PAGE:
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Hands on leader, developer, architect specializing in the design and delivery of distributed systems in lean, agile environments with an emphasis in continuous improvement across people, process and technology. Speaker and published author with 18 years' experience leading the delivery of large and/or complex, high-impact distributed solutions in Retail, Intelligent Transportation, and Gaming & Hospitality.

I'm currently a Principal Engineer at Amazon, within the North America Consumer organization leading our global listings strategy that enable bulk and non-bulk listing experiences for our WW Selling Partners via apps, devices and APIs.

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Visual Studio Live Chicago Recap: Building APIs with NodeJS on Microsoft Azure Websites

My first talk at VS Live Chicago this week (if you’re looking for my IoT talk, please click here) was based on a talk I started doing last year demonstrating fundamental unit testing techniques with NodeJS and Mocha. Since then, the code and the talk has evolved into a real API currently is early alpha at Neudesic.

In this session, we started with looking at the problem – and opportunity- with long, ugly URLs and how most URL minification APIs like bit.ly, tinyurl, etc. solve the problem today.

From there, we looked at why NodeJS is a great choice for building a Web API and proceeded to build the 3 key APIs required to fulfill the most fundamental features you’d expect from a URL shortening API including:

  • Shorten
    • When I submit a long, ugly URL to the create API, I should get back a neurl.
  • Redirect
    • When I submit a neurl to the submit API, my request should be automatically redirected.
  • Hits
    • When I submit a neurl to the hits API, I should get back the number of hits/redirects for that neurl.

With the API up an running on my laptop, we proceeded to create an Azure Website and push the Node app via my local Git repository, taking it live. All was not well unfortunately as initial testing of the Shorten API returned 500 errors. A quick look at the log dumps using the venerable Kudu console revealed the cause: The environment variable for the MongoDB connection string didn’t exist on the Azure Website deployment which was quickly remedied by adding the variable to the website from the Azure portal. Yes, this error was fully contrived, but Kudu is so cool.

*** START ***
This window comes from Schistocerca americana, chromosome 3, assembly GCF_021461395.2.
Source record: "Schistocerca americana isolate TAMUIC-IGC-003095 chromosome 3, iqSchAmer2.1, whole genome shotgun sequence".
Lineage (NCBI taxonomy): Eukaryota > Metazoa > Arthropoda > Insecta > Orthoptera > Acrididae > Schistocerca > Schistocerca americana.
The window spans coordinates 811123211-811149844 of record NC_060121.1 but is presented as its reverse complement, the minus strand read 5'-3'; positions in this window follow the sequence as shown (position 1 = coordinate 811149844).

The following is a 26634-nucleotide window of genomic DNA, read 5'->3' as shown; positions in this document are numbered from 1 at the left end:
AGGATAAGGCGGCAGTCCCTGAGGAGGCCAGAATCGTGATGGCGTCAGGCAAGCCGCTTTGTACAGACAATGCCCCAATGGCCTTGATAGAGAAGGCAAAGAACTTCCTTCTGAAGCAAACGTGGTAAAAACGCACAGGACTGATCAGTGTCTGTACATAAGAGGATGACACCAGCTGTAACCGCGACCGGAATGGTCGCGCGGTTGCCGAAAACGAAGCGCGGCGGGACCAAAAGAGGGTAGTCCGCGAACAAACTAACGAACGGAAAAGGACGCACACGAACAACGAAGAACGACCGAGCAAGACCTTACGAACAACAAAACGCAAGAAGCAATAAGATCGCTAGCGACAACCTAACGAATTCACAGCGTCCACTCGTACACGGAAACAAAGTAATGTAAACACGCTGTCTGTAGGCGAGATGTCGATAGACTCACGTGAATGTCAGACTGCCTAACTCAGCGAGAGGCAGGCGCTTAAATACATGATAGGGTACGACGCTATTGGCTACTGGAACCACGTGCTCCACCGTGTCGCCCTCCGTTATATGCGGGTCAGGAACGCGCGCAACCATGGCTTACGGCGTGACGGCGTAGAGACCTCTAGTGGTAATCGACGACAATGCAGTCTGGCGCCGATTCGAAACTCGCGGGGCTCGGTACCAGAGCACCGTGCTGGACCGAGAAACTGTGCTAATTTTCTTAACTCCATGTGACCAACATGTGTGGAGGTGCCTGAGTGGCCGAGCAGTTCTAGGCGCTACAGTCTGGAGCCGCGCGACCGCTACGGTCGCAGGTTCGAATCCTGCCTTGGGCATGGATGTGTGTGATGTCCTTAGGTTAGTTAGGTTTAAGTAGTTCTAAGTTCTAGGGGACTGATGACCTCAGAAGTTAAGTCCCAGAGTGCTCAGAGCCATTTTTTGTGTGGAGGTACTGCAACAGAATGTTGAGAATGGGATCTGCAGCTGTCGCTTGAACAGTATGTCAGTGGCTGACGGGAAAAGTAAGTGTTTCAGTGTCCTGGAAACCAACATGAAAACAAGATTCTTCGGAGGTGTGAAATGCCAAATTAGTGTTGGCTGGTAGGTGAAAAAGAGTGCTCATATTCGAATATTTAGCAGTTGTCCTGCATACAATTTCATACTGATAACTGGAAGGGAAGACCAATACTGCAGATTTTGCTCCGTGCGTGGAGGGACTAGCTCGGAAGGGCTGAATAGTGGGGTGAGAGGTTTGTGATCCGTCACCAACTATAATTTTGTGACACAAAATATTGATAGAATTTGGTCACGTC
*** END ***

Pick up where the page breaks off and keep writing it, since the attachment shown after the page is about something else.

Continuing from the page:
With the API up and running, we exercised it a bit, verifying that the Redirect and Hits APIs were good to go and the scaled out the API from one to six instances with just a few clicks.

As the API continues to mature, I’ll update the talk to demonstrate how this level of indirection brought forth by virtualizing the actual URL (as with traditional services and APIs) introduces many opportunities to interact with the person consuming the API (all via URIs!) as they take the journey that starts with the click and ends with the final destination.

Without further ado, the code and more details on the talk can be found below.

Code: https://github.com/rickggaribay/neurl

Abstract: http://bit.ly/1iEEbNV 

Speaking of which, if you haven’t already, why not register for Visual Studio Live Redmond or Washington DC? Early bird discounts are currently available so join me to see where we can take this API from here! hhttp://bit.ly/vslive14

Print | posted on Friday, May 09, 2014 5:10 PM | Filed Under [ Speaking Events Azure NodeJS ]

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